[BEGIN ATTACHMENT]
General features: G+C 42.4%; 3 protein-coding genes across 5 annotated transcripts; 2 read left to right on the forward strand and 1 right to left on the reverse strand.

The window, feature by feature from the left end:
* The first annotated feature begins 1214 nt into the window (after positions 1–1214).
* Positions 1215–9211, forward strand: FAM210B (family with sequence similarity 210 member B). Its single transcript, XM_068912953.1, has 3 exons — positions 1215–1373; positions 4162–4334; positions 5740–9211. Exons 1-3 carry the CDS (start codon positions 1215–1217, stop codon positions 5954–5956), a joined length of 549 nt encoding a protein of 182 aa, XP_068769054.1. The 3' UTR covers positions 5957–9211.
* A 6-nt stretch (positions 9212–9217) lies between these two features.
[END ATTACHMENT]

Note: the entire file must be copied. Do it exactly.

General features: G+C 42.4%; 3 protein-coding genes across 5 annotated transcripts; 2 read left to right on the forward strand and 1 right to left on the reverse strand.

The window, feature by feature from the left end:
* The first annotated feature begins 1214 nt into the window (after positions 1–1214).
* Positions 1215–9211, forward strand: FAM210B (family with sequence similarity 210 member B). Its single transcript, XM_068912953.1, has 3 exons — positions 1215–1373; positions 4162–4334; positions 5740–9211. Exons 1-3 carry the CDS (start codon positions 1215–1217, stop codon positions 5954–5956), a joined length of 549 nt encoding a protein of 182 aa, XP_068769054.1. The 3' UTR covers positions 5957–9211.
* A 6-nt stretch (positions 9212–9217) lies between these two features.